Foodies Are Flocking To Peru: The Man Behind It All

Screen Shot 2017-07-26 at 2.40.17 PMBy Carole Reedy

Machu Picchu and the Sacred Valley aren’t the only popular attractions in Peru these days. The country that boasts 3,000 potato varieties is fast becoming a food and restaurant destination.

The food

Everywhere you travel in Peru you experience the freshest ingredients. There’s an abundance of fruits and vegetables as well as an array of meats, including alpaca, guinea pig, and veal. Potatoes and rice and/or quinoa accompany most meals. Fish and seafood are available everywhere and there’s chocolate in abundance, chocolate the locals boast has won worldwide recognition and awards. In addition to the sumptuous Peruvian specialties, in the cities you’ll find other cuisines such as Italian, Indian, Chinese, and Thai. There isn’t a dietary restriction that can’t be resolved here. The challenge lies with making your choices at each meal.

Let’s hone in on the most popular of the Peruvian dishes. Although potatoes accompany many meals, you can also order them as a main dish or appetizer. My favorite is papa a la Huancaína, boiled potatoes in a creamy yellow pepper sauce. There’s also a potato stuffed with meat, appropriately called papa rellena.

Some travelers have a problem ordering alpaca after seeing the fluffy white animals in the wild. If you can overcome emotion, you’ll enjoy a tasty meat similar to beef. Others feel the same way about guinea pig, remembering them as childhood pets while facing them on the menu. (An aside here about the guinea pig: There is a painting of the Last Supper in a church in Cusco in which the main dish at the center of the table is guinea pig.)

Veal is also an excellent choice, as is fish, especially the sea bass, readily available on most menus and quite apparently fresh that day. For the most part, the food in Peru is not spicy, but be sure to verify with your waiter as there are a few chiles that can challenge the tastebuds.

The most famous of drinks is, of course, the pisco sour. Pisco itself is a brandy produced in Peru and Chile, developed by Spanish settlers to replace the brandy imported from Spain. Sip carefully if you’re not accustomed to it. It’s a strong liquor, but quite tasty when made into the sour drink. You’ll see a variety of pisco drinks on menus, my favorite the one made with the sweet orange-colored fruit maracuya.

Another popular drink is coca tea, which you enjoy preventively for altitude sickness. Doctors and locals alike recommend you drink it in the mornings, though not in the evenings as it may keep you awake. There are small amounts of cocaine in the tea so don’t carry any home with you.

The man: Gastón Acurio

Peruvian cuisine has recently undergone a transformation due to the emergence of one man: Gastón Acurio. His fresh take on Peruvian food now reaches a worldwide audience.

Acurio was born in Lima, Peru, where he started out studying law. He continued his studies in Madrid, but after visiting the restaurant of Juan Mari Arzak he left his dreams of the law behind for those of the kitchen. At the Cordon Bleu, he studied French cuisine and it is there that he met his future wife and business partner Astrid. They returned to Peru, bringing with them ideas for a French restaurant, but soon after decided to recreate Peruvian dishes and menus.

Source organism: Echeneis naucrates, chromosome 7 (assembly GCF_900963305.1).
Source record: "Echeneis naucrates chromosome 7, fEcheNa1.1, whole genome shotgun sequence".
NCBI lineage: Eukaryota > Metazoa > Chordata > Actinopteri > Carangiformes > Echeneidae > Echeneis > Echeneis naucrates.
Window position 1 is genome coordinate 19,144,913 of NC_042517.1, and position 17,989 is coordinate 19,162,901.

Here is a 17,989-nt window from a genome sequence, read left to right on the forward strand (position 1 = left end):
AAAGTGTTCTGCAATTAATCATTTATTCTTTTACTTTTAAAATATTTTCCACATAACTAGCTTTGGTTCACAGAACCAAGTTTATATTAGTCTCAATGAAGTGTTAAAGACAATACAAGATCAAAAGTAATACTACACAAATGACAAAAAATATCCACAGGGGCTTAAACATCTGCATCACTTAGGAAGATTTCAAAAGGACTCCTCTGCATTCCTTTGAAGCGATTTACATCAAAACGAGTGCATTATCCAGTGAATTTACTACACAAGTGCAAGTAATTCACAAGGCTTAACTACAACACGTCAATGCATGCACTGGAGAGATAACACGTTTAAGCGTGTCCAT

It all began in 1994 with the restaurant that shares their names, Astrid y Gastón, an avant-garde Peruvian eatery that reflects the Acurios’ commitment to quality and creativity. For several years in a row, it has appeared on the food industry list “The World’s 50 Best Restaurants.”

In addition to Astrid y Gastón they’ve created several other restaurants. To name a few and describe them in the words of the founders: “Tanta is Peruvian homemade food in a familiar and cozy environment; Chicha is a vindication of Peruvian regional cuisine in a warm and haute cuisine environment; La Mar is a cervicheria; Papacho’s is an organic and artisanal cuisine proposal, where anything is ‘burgerable’.”

During my recent visit, I visited four of these restaurants in four different cities. In each, the food was creatively presented, fresh, the environment comfortable, and the staff attentive and friendly.

At this writing, Gaston has opened 34 restaurants in 11 countries, all dedicated to the Peruvian comida. Lima boasts the most, of course, with 18; Arequipa and Cusco house two each; and cities outside Peru include Barcelona, Bogota, Buenos Aires, Caracas, Chicago, Ciudad de Panama, Madrid, Mexico D.F., Miami, and San Francisco, among others.

What’s the attraction that brings Gaston and Astrid such success and results in seating thousands of people daily in their locations? It began with a desire to recreate basic Peruvian dishes using the freshest ingredients in a pleasant presentation served in an ambiance of comfort with the best service (service throughout Peru in all sectors is the best in the world).

Let me cite a few examples: the popular guinea pig in Peru is usually served whole, while Acurio serves it in a crispy Peking-duck style, either as an appetizer or main course. Clever combinations occur in pasta dishes, such as artichoke ravioli or ravioli filled with veal. Common foods such as soups and tacos are transformed into sumptuous plates with surprise ingredients.

A vegetarian’s delight, spinach cannoli, tasted unlike any I’d ever had. The spinach was deep deep green, so fresh and flavorful I felt I was tasting spinach for the first time. This, I think, is Gaston’s secret: the food you eat tastes unlike anything you have known before, whether it’s a new food for you, like guinea pig, or an old standard, such as beef or pasta. The simplest vanilla ice cream in Gaston’s hands tastes like a cloud from heaven.